Alphonse de Lamartine - the Frenchman who loved the Bulgarians

The famous French poet Alphonse de Lamartine passed through the Bulgarian lands on his return from a trip to the Orient. On August 2, 1833, the Frenchman entered Philippopolis (old name of Plovdiv) with an escort of five chariots, each with four horses. He is accompanied by several mule guides, as well as six other horses loaded with luggage, a kitchen and boxes of books.

The rumor that a high-ranking diplomat would be staying under the hills quickly spread around the city. Plovdiv residents crowd the streets and windows to see the famous guest. At that time, the French poet, who gained wide fame mostly with his collection of poems "Poetic Reflections", was unknown in Bulgaria. Maybe that's why he introduces himself in our country as Mr. Knight de la Martin. In Plovdiv he was greeted by the local leader Mavridis, who invited the Frenchman to stay at his home. Lamartine is fascinated by the house, which is furnished in European style. He is even more impressed by the garden, which offers "one of the best views in the world". Here the poet spends 4 days in which he receives and returns visits.

On August 6, he left for the north. Shortly afterwards, however, in the village of Vetren in Pazardzhik, he falls ill with dangerous fever and gets blood poisoning. For twenty days he lived between life and death in a rural hut without windows. The people from Vetren show great concern for the foreigner and collect 60 leeches from the nearby swamps, which they place on his chest and temples. The news of Lamartine's illness reached Plovdiv and Mavridis left immediately with a bag of medicines for Vetren, accompanied by a doctor. Later in his writings, the French poet fondly remembers this act of friendship and concern on the part of the Plovdiv rich man of Greek origin.

And maybe his illness is a reason to notice the characteristic features of the Bulgarians. He writes that they are hardworking, humble, full of respect for priests and religion. He says that the men are dressed like the peasants in Germany, and the women's costumes are similar to the Swiss ones. He is impressed by the fact that Bulgarian women do not walk veiled like Turks, see men freely and are distinguished by beauty and grace. The Frenchman also notes that Bulgarians hate Turks who collect taxes in the villages. He came to the realization that the Bulgarians were "fully ripe for their independence", and when he left Bulgaria he said: "I am leaving Yenikoy (Vetren) and his friendly and good peasants with sadness: it was a charming summer stay. The whole village accompanied us to the mountain and filled us with wishes and blessings."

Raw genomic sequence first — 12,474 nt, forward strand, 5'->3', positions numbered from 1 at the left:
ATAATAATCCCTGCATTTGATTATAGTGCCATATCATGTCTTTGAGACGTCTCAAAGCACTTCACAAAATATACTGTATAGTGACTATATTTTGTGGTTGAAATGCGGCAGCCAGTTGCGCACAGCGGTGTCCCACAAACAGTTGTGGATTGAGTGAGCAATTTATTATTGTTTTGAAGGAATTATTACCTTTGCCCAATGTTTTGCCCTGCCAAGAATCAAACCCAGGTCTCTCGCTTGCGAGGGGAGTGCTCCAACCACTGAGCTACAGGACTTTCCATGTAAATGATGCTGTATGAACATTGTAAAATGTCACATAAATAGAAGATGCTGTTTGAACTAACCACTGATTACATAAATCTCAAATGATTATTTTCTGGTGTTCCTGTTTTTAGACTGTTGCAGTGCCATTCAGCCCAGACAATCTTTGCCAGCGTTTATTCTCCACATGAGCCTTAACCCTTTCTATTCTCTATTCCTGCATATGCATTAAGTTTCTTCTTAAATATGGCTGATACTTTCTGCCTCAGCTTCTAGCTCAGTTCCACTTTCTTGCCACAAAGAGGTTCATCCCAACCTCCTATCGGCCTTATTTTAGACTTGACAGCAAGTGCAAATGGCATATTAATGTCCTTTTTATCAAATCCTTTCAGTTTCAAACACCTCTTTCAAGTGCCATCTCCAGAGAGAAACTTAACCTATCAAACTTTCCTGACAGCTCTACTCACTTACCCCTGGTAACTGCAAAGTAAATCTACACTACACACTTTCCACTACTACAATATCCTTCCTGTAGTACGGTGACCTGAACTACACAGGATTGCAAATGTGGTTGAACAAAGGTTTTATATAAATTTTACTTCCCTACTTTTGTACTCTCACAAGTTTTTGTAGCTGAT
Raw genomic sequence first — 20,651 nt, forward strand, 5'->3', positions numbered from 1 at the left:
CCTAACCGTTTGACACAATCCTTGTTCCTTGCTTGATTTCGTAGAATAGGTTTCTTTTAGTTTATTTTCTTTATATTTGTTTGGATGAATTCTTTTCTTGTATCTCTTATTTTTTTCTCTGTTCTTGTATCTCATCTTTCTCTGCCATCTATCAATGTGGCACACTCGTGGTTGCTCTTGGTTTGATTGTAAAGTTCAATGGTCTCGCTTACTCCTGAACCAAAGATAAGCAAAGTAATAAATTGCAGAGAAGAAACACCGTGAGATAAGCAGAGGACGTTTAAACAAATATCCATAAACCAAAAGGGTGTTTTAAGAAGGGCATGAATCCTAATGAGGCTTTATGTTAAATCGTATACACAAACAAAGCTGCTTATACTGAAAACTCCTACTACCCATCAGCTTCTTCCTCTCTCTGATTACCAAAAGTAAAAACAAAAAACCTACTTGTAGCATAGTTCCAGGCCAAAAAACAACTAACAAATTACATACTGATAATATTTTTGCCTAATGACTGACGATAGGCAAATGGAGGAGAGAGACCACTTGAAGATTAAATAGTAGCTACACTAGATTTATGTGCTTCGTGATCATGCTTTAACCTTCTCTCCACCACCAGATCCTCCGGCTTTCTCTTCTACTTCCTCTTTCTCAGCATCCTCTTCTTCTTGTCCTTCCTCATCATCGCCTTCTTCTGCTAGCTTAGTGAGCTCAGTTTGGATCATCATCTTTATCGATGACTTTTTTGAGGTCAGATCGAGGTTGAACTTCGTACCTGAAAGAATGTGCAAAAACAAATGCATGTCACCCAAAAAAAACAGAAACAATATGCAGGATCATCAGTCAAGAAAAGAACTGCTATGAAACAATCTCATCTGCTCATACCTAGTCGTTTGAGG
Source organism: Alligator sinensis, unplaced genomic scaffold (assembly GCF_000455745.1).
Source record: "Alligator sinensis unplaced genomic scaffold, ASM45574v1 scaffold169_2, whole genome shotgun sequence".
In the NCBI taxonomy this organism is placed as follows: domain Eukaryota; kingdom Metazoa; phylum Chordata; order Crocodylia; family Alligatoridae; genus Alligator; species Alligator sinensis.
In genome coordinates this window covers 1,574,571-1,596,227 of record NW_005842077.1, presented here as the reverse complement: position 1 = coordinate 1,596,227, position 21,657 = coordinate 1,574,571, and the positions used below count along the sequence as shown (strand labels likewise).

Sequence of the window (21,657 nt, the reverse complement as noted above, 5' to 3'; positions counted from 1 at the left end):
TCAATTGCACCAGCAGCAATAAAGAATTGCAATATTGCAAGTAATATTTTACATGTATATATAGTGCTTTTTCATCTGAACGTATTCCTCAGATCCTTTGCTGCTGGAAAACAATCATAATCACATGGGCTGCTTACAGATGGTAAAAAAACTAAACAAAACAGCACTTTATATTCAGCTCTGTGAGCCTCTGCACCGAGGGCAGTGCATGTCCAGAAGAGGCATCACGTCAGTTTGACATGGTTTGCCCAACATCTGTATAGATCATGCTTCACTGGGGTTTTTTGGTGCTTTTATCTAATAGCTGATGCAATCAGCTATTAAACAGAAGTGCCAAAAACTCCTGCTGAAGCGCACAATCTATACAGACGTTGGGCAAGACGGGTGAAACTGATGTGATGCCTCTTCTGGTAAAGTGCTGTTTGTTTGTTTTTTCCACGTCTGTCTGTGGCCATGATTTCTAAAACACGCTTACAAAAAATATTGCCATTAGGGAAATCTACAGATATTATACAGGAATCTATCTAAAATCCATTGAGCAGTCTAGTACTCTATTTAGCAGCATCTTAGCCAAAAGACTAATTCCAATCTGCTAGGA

Later, when he returned to France, as a politician he gave speeches in favor of the Bulgarian cause. Despite his sympathy for Turkey, he criticized her government for believing that their policy was "a complete denial of any opportunity for communion, barbarism in all its crude sincerity, the constant and organized assassination of the human race." In his eyes, the Turks are lazy and discouraged people, concentrated mainly in the cities. They make a living by robbing the working-class Christian population.

For many years Lamartine was directly involved in politics, was repeatedly elected deputy, but in 1848 his dream of a republic finally collapsed and he retired to his native lands in the Burgundy region. There he was forced to take up another craft, as he could not make a living just by writing. He became a viticulturist, developed his lands, and began trading in wine. However, his new venture does not bring him profit. One of the reasons for this is his lack of experience as a taster. His passion for the exotic took him back to the Orient after Turkish authorities gave him a valley there.

He left for Turkey with the intention of not returning to his homeland, but after a short stay he left for France again. Although he barely survives, mired in debt, Lamartine stubbornly refuses to sell his possessions to secure a decent annuity. He owned three castles until 1861, when he lost one of them. In 1855 is forced to part with his apartment in Paris. He is left with two castles and a stable with two blind and rheumatic mares. The great poet died in 1869, poor and forgotten by all.

All data about Lamartine's stay in Bulgaria are known thanks to Gaston Sergerar, who conscientiously collected every detail of the poet's visit. Few people know that behind his name is actually one of the best teachers at the French College, Alain. He is the author of many books that glorify Bulgaria and the Bulgarians - "Simeon the Great", "Bulgarian Kings of the Middle Ages", "Bulgarians from the Volga and the Slavs from the Danube". Per Alain dedicated three volumes of writings to French travelers writing about Bulgaria.

In 1923, in Plovdiv, Alliance Française took the initiative to place a memorial plaque on the house where Lamartine visited last century. Representatives of the French government, Bulgarian high schools and the French College in the city led a procession in memory of the poet. The Mauridis House officially became a museum of Lamartine in 1960. In the room where he spent the night, his works, their translations and facsimiles from his book "Journey to the Orient" are exhibited. Portraits with his face hang on the walls. Two years later, Pari Match magazine dedicated a whole page to Lamartine's house in Plovdiv. It is noted that many travelers and writers have visited the museum and that even the doorman of the house has learned a few words in French and three poems by Lamartine to greet guests properly.